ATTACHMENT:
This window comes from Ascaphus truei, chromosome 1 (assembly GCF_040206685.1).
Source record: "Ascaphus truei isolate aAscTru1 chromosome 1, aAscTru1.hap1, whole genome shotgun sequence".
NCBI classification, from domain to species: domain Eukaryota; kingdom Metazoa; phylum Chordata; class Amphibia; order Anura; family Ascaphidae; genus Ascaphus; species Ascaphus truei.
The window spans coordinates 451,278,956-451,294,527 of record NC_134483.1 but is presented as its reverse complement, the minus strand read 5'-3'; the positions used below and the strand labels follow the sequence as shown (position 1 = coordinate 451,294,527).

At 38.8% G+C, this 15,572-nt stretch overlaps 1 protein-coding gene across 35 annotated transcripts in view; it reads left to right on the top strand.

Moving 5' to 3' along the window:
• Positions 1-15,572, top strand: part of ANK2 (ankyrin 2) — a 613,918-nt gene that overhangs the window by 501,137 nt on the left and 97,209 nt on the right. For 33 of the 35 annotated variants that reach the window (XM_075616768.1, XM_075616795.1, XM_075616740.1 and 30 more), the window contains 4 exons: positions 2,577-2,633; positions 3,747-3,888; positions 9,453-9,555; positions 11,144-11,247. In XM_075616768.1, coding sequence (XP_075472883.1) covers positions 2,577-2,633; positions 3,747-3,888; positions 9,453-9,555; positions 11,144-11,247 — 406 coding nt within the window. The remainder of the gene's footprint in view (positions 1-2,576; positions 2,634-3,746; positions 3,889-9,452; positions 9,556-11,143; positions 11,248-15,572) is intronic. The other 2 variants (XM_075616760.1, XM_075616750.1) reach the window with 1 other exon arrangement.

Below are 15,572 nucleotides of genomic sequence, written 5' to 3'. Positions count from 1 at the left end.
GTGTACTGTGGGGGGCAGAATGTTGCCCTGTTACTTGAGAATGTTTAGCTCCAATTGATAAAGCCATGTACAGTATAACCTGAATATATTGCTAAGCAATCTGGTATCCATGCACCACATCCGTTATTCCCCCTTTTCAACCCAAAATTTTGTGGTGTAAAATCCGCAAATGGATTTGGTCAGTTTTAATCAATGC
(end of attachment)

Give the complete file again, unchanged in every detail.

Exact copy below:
This window comes from Ascaphus truei, chromosome 1 (assembly GCF_040206685.1).
Source record: "Ascaphus truei isolate aAscTru1 chromosome 1, aAscTru1.hap1, whole genome shotgun sequence".
NCBI classification, from domain to species: domain Eukaryota; kingdom Metazoa; phylum Chordata; class Amphibia; order Anura; family Ascaphidae; genus Ascaphus; species Ascaphus truei.
The window spans coordinates 451,278,956-451,294,527 of record NC_134483.1 but is presented as its reverse complement, the minus strand read 5'-3'; the positions used below and the strand labels follow the sequence as shown (position 1 = coordinate 451,294,527).

At 38.8% G+C, this 15,572-nt stretch overlaps 1 protein-coding gene across 35 annotated transcripts in view; it reads left to right on the top strand.

Moving 5' to 3' along the window:
• Positions 1-15,572, top strand: part of ANK2 (ankyrin 2) — a 613,918-nt gene that overhangs the window by 501,137 nt on the left and 97,209 nt on the right. For 33 of the 35 annotated variants that reach the window (XM_075616768.1, XM_075616795.1, XM_075616740.1 and 30 more), the window contains 4 exons: positions 2,577-2,633; positions 3,747-3,888; positions 9,453-9,555; positions 11,144-11,247. In XM_075616768.1, coding sequence (XP_075472883.1) covers positions 2,577-2,633; positions 3,747-3,888; positions 9,453-9,555; positions 11,144-11,247 — 406 coding nt within the window. The remainder of the gene's footprint in view (positions 1-2,576; positions 2,634-3,746; positions 3,889-9,452; positions 9,556-11,143; positions 11,248-15,572) is intronic. The other 2 variants (XM_075616760.1, XM_075616750.1) reach the window with 1 other exon arrangement.

Below are 15,572 nucleotides of genomic sequence, written 5' to 3'. Positions count from 1 at the left end.
GTGTACTGTGGGGGGCAGAATGTTGCCCTGTTACTTGAGAATGTTTAGCTCCAATTGATAAAGCCATGTACAGTATAACCTGAATATATTGCTAAGCAATCTGGTATCCATGCACCACATCCGTTATTCCCCCTTTTCAACCCAAAATTTTGTGGTGTAAAATCCGCAAATGGATTTGGTCAGTTTTAATCAATGC